When children draw, they reveal how they perceive the world and themselves. It is interesting to hear how they interpret the lines they draw. When children first want to draw, they draw lines, such as down, across, rainbow and circular. It is important that they can experiment and look at the shapes of the lines with curiosity.
Then they may decide that the lines look like something they know and name the drawing. They may start with an idea and because the lines look like something else to them, they then label it as something different. This is to be expected, and it shows that they are thinking and seeing similarities as well as approximations. Imagination is developing.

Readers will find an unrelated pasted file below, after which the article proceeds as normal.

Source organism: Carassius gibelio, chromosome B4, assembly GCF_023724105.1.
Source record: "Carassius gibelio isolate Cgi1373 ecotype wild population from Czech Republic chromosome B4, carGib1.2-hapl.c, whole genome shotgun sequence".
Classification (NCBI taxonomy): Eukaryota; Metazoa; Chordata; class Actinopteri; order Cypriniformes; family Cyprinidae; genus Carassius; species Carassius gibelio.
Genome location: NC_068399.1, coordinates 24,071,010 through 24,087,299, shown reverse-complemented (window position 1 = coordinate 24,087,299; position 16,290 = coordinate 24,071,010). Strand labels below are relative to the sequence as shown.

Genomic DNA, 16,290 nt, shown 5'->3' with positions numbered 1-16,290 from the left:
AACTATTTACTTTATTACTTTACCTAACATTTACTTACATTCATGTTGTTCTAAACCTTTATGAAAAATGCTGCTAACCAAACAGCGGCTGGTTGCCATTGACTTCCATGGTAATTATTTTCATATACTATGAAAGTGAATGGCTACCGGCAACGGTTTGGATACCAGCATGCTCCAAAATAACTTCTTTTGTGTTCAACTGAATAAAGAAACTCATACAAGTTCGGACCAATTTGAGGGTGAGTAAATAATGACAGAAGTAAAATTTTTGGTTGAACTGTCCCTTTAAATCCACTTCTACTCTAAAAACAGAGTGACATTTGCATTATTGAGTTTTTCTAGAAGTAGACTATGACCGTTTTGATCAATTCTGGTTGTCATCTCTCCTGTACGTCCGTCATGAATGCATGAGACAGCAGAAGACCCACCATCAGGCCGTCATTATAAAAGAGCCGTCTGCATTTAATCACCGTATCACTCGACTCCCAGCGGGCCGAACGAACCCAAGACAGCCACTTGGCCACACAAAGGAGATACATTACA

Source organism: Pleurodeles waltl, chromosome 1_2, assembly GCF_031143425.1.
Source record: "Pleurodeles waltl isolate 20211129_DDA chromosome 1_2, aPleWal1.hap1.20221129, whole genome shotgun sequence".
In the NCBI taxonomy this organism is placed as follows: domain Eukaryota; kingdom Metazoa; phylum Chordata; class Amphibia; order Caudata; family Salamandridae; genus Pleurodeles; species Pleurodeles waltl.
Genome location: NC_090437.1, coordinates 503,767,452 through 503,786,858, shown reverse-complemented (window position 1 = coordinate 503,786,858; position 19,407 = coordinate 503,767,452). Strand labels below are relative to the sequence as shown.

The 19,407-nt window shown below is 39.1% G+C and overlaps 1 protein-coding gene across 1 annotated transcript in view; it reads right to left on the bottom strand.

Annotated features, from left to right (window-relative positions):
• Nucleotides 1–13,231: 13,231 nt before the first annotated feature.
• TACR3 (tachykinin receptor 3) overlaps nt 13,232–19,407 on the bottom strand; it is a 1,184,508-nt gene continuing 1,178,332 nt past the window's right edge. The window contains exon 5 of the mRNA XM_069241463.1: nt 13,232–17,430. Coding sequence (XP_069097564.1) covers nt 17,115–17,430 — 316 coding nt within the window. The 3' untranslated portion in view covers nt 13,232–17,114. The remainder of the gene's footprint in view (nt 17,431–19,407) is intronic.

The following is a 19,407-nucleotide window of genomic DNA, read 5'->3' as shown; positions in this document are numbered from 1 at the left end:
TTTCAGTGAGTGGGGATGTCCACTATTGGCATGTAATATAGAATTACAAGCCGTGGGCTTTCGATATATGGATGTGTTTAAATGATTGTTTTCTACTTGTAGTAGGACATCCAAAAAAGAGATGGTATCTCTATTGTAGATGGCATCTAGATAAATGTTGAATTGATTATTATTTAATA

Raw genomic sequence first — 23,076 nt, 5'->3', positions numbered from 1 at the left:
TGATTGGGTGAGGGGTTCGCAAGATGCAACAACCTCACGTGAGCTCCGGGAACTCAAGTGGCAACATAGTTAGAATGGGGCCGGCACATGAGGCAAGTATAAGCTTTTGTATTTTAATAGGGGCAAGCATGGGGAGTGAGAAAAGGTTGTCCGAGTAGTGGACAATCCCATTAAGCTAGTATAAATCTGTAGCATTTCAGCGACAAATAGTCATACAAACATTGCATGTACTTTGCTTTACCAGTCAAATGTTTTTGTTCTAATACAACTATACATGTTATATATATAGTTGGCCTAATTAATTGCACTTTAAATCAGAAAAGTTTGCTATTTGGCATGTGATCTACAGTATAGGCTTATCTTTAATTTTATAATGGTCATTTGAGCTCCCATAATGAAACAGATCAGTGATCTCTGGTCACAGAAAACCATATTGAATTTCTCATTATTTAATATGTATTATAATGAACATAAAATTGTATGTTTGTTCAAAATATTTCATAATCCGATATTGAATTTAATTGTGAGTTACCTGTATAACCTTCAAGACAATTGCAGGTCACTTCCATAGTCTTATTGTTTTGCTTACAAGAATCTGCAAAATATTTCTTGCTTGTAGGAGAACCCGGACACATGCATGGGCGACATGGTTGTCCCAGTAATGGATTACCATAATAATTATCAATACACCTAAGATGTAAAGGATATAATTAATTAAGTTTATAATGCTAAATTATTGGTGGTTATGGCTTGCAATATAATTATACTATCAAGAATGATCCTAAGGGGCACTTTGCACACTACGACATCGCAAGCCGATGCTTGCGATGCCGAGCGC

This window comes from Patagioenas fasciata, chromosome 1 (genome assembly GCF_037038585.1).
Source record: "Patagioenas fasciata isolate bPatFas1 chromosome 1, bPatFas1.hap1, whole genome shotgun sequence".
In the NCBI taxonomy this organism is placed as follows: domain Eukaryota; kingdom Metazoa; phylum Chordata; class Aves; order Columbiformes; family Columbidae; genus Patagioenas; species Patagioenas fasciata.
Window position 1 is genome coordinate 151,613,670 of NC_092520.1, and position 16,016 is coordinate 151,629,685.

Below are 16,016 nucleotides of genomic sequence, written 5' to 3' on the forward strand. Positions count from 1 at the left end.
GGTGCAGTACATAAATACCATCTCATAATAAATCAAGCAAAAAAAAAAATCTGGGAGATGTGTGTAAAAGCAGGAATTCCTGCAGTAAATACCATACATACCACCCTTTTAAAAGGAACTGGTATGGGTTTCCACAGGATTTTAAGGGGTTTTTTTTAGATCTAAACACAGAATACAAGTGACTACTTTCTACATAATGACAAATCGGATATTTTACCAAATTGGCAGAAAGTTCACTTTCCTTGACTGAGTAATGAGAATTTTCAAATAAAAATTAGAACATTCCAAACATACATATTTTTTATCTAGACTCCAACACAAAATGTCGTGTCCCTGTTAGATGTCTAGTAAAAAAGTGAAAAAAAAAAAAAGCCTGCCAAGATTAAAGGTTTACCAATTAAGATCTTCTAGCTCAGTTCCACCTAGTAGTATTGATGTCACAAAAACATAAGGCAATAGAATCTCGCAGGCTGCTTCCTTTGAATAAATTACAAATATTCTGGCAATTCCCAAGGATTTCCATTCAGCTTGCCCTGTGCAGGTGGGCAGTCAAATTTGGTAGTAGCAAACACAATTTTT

When they to the stage of drawing recognisable things, then is where we get to see stuff. Like when children draw people, to begin with, they draw them without tummy's. Just head with features, legs and arms. Gradually more features are added and the tummy as well.
Sometimes a person is drawn on their side and you could ask: "What does this mean?". Does the child see people as if on their sides? Maybe they turn the paper round after having drawn it, so it is right way up. Or if they don't, it could be an issue in perception and translation to drawing. Some children who have been born prematurely do this. Or a person is drawn upside down. Again, a perception issue. The brain needs to develop more to get the positioning right. Maybe the child also has difficulty with building blocks with gaps between them showing an issue with spatiality. Or you may notice some things about orientation in other situations, e.g. looking at books upside down
If they do draw the person right way up but leave off features, maybe they are not yet aware of those details.
Sometimes a child will draw the features of a face but no lines showing the edge of the head. Or the features may be in odd places. These also show issues with perception, spatiality and orientation.